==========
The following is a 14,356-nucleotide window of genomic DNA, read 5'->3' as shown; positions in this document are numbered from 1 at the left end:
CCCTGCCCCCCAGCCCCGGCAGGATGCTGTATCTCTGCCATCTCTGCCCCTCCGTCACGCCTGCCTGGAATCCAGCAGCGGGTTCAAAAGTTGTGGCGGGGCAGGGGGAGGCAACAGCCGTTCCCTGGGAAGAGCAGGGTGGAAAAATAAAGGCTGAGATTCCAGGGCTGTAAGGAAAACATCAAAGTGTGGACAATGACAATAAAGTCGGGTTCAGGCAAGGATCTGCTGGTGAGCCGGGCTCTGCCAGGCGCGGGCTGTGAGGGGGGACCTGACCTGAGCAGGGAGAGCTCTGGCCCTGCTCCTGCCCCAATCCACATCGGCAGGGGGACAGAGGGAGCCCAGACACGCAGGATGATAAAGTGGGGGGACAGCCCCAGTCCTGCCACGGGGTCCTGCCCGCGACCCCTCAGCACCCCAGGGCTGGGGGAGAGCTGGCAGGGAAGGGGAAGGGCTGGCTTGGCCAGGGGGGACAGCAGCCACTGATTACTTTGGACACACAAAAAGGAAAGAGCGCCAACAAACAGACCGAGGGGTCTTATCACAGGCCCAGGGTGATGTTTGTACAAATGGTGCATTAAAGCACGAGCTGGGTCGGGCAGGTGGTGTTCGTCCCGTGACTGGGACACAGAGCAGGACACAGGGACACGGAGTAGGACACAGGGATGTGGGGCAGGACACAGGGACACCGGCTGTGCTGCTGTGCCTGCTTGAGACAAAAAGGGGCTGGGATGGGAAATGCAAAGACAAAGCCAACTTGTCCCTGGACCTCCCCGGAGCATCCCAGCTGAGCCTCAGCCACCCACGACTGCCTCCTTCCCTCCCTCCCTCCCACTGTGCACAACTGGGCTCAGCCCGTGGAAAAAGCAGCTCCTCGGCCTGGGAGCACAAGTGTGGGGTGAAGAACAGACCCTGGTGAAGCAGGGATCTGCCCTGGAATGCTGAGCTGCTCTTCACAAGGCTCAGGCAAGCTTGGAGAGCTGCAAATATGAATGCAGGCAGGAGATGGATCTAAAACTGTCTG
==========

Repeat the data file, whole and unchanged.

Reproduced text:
The following is a 14,356-nucleotide window of genomic DNA, read 5'->3' as shown; positions in this document are numbered from 1 at the left end:
CCCTGCCCCCCAGCCCCGGCAGGATGCTGTATCTCTGCCATCTCTGCCCCTCCGTCACGCCTGCCTGGAATCCAGCAGCGGGTTCAAAAGTTGTGGCGGGGCAGGGGGAGGCAACAGCCGTTCCCTGGGAAGAGCAGGGTGGAAAAATAAAGGCTGAGATTCCAGGGCTGTAAGGAAAACATCAAAGTGTGGACAATGACAATAAAGTCGGGTTCAGGCAAGGATCTGCTGGTGAGCCGGGCTCTGCCAGGCGCGGGCTGTGAGGGGGGACCTGACCTGAGCAGGGAGAGCTCTGGCCCTGCTCCTGCCCCAATCCACATCGGCAGGGGGACAGAGGGAGCCCAGACACGCAGGATGATAAAGTGGGGGGACAGCCCCAGTCCTGCCACGGGGTCCTGCCCGCGACCCCTCAGCACCCCAGGGCTGGGGGAGAGCTGGCAGGGAAGGGGAAGGGCTGGCTTGGCCAGGGGGGACAGCAGCCACTGATTACTTTGGACACACAAAAAGGAAAGAGCGCCAACAAACAGACCGAGGGGTCTTATCACAGGCCCAGGGTGATGTTTGTACAAATGGTGCATTAAAGCACGAGCTGGGTCGGGCAGGTGGTGTTCGTCCCGTGACTGGGACACAGAGCAGGACACAGGGACACGGAGTAGGACACAGGGATGTGGGGCAGGACACAGGGACACCGGCTGTGCTGCTGTGCCTGCTTGAGACAAAAAGGGGCTGGGATGGGAAATGCAAAGACAAAGCCAACTTGTCCCTGGACCTCCCCGGAGCATCCCAGCTGAGCCTCAGCCACCCACGACTGCCTCCTTCCCTCCCTCCCTCCCACTGTGCACAACTGGGCTCAGCCCGTGGAAAAAGCAGCTCCTCGGCCTGGGAGCACAAGTGTGGGGTGAAGAACAGACCCTGGTGAAGCAGGGATCTGCCCTGGAATGCTGAGCTGCTCTTCACAAGGCTCAGGCAAGCTTGGAGAGCTGCAAATATGAATGCAGGCAGGAGATGGATCTAAAACTGTCTG